The art of human connection, found in a tech-mad world
The outburst of emotion following last Saturday's Yes vote shows we still long for human touch
Published 31/05/2015 | 02:30
Recently, I went to St Stephen's Green with a group of friends to train with a video and microphone.
We had decided to do a vox pop, where we would ask passers-by to give their thoughts on a subject and record it on camera.
We had two questions, both quite personal. The first was 'when was the last time you cried?' The second: 'What is the craziest thing you have ever done for love?'
I stood at the bridge and watched as blank faces rushed by. People on their way to work, men in suits glued to mobile phones, girls texting, teenagers plugged in to headphones. And I thought to myself: 'This is going to be a disaster.'
And then something funny happened.
We only needed to ask them to stop for a moment, and their stories came tumbling out. There were tales of family feuds; a man who hadn't spoken to his brother in years; another who divorced his wife and married her again after discovering he couldn't live without her. There was a girl who confided that she went against her religion for the sake of love and someone else who said he found it hard to speak about his mother without becoming emotional. And so he did.
Then, there was the man who confided how he fell in love with a woman 20 years ago. Although he had married since and he professed to being happy, he said he had never managed to find that same connection with anyone again. He had written about her over time, but had kept it to himself. Before leaving, he said: "Do you think I could share it with you?"
In the few short lines, he described how he wondered where she is now and if she was happy. And afterwards, he grabbed my arm and told me how much my reaction meant to him.
I thought about it since - how in the white noise of the digital age, all those people racing around us were still all willing to stop, to take time out of their day, for some real human connection. They found a relief, even joy, in sharing their stories, the most intimate details of their lives, with a complete stranger - just because they were asked.
In what Kate Otto calls the 'disconnectivity paradox', we are more in touch than ever before with people across vast distances. But the very nature of our hyper-connected lifestyle threatens our ability to interact with any great meaning.
We exchange dozens of short messages a day with a wide group of friends or family, rather than have one quality conversation.
We are complex social beings, but online, our views are limited to 140 characters, our lives squeezed into highlight reels for profile pages. We have 'friends' and 'follow people' from their breakfast to their nightly updates that we wouldn't know what to say to if we bumped into them on the street.
This 'skin hungry' generation are social animals at heart and we have a primal need to connect. And I'm talking about real-life connection.
Maybe that's why perhaps - in addition to achieving equality - last week's celebrations following the same-sex marriage referendum felt so good?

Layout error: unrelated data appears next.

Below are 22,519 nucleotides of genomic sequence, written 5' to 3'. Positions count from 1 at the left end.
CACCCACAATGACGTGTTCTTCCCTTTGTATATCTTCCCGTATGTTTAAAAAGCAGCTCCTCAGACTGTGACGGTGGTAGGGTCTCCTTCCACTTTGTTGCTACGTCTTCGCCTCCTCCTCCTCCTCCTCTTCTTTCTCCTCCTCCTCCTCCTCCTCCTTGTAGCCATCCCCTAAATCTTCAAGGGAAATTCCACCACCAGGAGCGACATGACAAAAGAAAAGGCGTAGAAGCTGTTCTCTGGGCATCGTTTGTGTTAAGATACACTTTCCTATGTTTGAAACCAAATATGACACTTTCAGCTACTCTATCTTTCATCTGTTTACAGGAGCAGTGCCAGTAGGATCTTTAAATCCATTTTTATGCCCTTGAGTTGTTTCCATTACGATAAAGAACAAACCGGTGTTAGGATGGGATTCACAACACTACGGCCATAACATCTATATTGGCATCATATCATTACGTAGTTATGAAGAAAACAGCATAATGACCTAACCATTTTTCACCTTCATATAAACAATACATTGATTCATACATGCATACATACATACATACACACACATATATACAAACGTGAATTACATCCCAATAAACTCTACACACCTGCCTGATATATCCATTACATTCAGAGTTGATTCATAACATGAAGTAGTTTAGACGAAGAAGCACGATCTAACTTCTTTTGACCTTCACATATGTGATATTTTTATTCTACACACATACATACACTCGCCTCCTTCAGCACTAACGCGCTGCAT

In the months leading up to it, social media played a monumental role in the drive and online became the battleground for sharing opinions and taking part in the debate.
Hashtags such as #marref2015, #turnout and #hometovote trended strongly on Twitter (to such an extent that the company's headquarters has now erected a monument to mark the event in their US headquarters).
But by Saturday, it was #proudtobeirish and, with the victory of a collective goal behind them, the digital generation finally got off their computers and Twitter and Facebook pages, and poured onto the streets to share the experience in the flesh, and with each other.
Flags were waved, faces painted and people stood shoulder to shoulder in Dublin Castle square where that energy, that feeling that we are all part of this same collective consciousness, hit home again.
You didn't need to have an excuse or ring around friends to see if anyone could meet up. People travelled in groups and on their own because they had a reason to. Strangers bonded over pints, new friendships were sealed and a country's ties was strengthened among a generation who might have become a bit too fond of digital communication to connect and, even exist.
Whether you agree with the result or not, it showed what happens when people come together for - what they believe to be - the common greater good.
It's no secret now that young people are suffering an "epidemic" of loneliness, on a par with the levels of isolation experienced by the elderly, despite being more "connected" than ever before. We know we have a primal urge to feel that we "belong" to a community and feel part of a greater humanity. We just need a reason to and we need to make an effort to.
And perhaps the energy in Dublin last weekend reminded us of that. That we can't substitute digital communication for genuine interaction. Within hours @repealtheeighth was trending. But we don't need another referendum to take time out from the blue din of screens to really be present again.